Abstract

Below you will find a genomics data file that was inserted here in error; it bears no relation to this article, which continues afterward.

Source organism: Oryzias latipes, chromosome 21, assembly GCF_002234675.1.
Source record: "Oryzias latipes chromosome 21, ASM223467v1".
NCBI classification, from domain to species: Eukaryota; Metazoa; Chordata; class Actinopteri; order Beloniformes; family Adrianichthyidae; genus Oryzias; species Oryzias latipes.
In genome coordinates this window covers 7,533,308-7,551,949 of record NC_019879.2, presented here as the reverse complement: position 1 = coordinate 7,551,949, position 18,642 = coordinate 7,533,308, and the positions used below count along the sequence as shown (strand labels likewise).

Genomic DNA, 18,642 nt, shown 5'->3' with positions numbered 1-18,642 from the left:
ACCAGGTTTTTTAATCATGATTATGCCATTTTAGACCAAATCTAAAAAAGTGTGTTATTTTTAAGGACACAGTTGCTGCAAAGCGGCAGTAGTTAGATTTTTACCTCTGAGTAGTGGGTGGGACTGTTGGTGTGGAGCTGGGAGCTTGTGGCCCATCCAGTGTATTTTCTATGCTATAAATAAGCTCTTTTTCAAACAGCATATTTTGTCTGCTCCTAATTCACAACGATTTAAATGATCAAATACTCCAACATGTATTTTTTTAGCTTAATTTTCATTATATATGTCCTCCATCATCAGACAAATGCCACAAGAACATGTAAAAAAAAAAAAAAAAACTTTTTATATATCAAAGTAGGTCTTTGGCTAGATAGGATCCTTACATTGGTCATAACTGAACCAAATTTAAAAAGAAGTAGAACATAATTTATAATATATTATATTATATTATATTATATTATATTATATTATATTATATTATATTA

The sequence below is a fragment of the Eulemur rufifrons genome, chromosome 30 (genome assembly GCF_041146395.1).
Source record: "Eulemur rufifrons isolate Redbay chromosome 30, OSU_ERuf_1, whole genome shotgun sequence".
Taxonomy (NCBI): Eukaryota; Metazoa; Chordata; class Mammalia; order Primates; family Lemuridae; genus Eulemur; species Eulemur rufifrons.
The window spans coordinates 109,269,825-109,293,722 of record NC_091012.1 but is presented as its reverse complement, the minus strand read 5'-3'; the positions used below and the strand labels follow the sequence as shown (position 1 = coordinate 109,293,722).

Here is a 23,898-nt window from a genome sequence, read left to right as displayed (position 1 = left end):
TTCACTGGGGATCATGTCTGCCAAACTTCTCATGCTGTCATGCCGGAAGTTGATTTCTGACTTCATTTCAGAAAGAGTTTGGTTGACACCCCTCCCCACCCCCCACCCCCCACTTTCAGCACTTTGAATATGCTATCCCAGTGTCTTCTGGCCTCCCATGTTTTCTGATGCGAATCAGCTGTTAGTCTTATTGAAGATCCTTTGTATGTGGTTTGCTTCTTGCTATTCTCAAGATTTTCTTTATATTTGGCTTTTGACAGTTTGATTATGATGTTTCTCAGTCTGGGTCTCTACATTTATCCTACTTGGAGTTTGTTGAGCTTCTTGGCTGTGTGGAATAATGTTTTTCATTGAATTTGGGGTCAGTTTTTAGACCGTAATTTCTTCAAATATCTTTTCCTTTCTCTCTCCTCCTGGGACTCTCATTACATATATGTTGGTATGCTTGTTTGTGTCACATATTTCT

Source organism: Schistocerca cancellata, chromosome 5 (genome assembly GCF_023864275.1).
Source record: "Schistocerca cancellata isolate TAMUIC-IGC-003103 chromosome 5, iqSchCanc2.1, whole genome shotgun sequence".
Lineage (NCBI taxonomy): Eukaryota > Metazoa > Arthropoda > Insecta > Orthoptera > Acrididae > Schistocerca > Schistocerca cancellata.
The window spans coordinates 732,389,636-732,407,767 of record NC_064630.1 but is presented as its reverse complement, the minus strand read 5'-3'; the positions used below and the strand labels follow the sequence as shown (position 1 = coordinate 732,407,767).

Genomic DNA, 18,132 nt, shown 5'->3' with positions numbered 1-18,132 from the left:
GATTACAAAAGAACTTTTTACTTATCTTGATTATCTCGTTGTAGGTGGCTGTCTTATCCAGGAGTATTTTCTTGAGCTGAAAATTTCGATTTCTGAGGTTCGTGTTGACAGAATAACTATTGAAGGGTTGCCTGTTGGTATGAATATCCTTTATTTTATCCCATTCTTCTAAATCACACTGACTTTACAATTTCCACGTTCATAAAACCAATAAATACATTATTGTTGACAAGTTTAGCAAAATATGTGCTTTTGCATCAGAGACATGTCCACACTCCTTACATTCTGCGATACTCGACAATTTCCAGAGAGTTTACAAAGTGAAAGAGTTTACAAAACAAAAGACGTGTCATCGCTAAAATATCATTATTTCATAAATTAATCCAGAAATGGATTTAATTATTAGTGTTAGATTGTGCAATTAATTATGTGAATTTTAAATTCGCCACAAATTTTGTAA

Graphene shows unique super-conductive properties and graphene nanoribbons (GNRs) with band gaps are the candidates for a sensing component of highly sensitive strain sensors. Usually, there is a large energy barrier between electrodes and semiconductors which is not suitable for electron transfer. Therefore, ohmic contact between them is indispensable for fabricating electronic applications. In order to achieve the ohmic contact between external electrodes and detective elements in the devices, the dumbbell-shaped structure of GNRs was proposed for the basic structure of the GNR-based strain sensors, dubbed as dumbbell-shape GNR (DS-GNR). It consists of a long narrow GNR at the center of the structure as the sensing element coalesced with two wider GNRs at both ends of the narrow GNR as the contact components to external electrodes. Both narrow and wide segments of DS-GNR consist of only carbon atoms. The effect of the interaction in the vicinity of the junction area between wide metallic and narrow semiconductive GNRs, however, has not been clearly demonstrated. In this study, first-principles calculations were implemented to the analysis of the electronic band structure of the DS-GNR. It was found that the localized distribution of the energy states of electrons exists in the wide segment of DS-GNR. The changes varied from wide to narrow segment is smooth and observable as strong functions of the length and the width of DS-GNRs. The current-voltage characteristics showed curved semiconductive-like electronic properties with a smooth-electron flow in DS-GNR. Therefore, the DS-GNR has great potential for the use of next-generation highly sensitive and deformable strain sensors.

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